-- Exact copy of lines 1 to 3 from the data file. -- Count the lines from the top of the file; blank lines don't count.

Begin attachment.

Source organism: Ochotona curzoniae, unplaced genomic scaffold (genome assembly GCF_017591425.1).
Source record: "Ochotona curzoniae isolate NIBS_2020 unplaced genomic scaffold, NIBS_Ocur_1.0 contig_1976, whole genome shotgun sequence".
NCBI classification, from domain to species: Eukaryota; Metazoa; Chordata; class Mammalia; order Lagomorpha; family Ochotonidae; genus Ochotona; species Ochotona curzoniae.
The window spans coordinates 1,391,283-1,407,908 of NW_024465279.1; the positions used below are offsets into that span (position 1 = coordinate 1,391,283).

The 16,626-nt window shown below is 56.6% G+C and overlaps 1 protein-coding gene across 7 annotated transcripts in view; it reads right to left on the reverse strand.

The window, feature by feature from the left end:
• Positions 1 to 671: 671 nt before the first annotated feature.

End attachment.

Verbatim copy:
Source organism: Ochotona curzoniae, unplaced genomic scaffold (genome assembly GCF_017591425.1).
Source record: "Ochotona curzoniae isolate NIBS_2020 unplaced genomic scaffold, NIBS_Ocur_1.0 contig_1976, whole genome shotgun sequence".
NCBI classification, from domain to species: Eukaryota; Metazoa; Chordata; class Mammalia; order Lagomorpha; family Ochotonidae; genus Ochotona; species Ochotona curzoniae.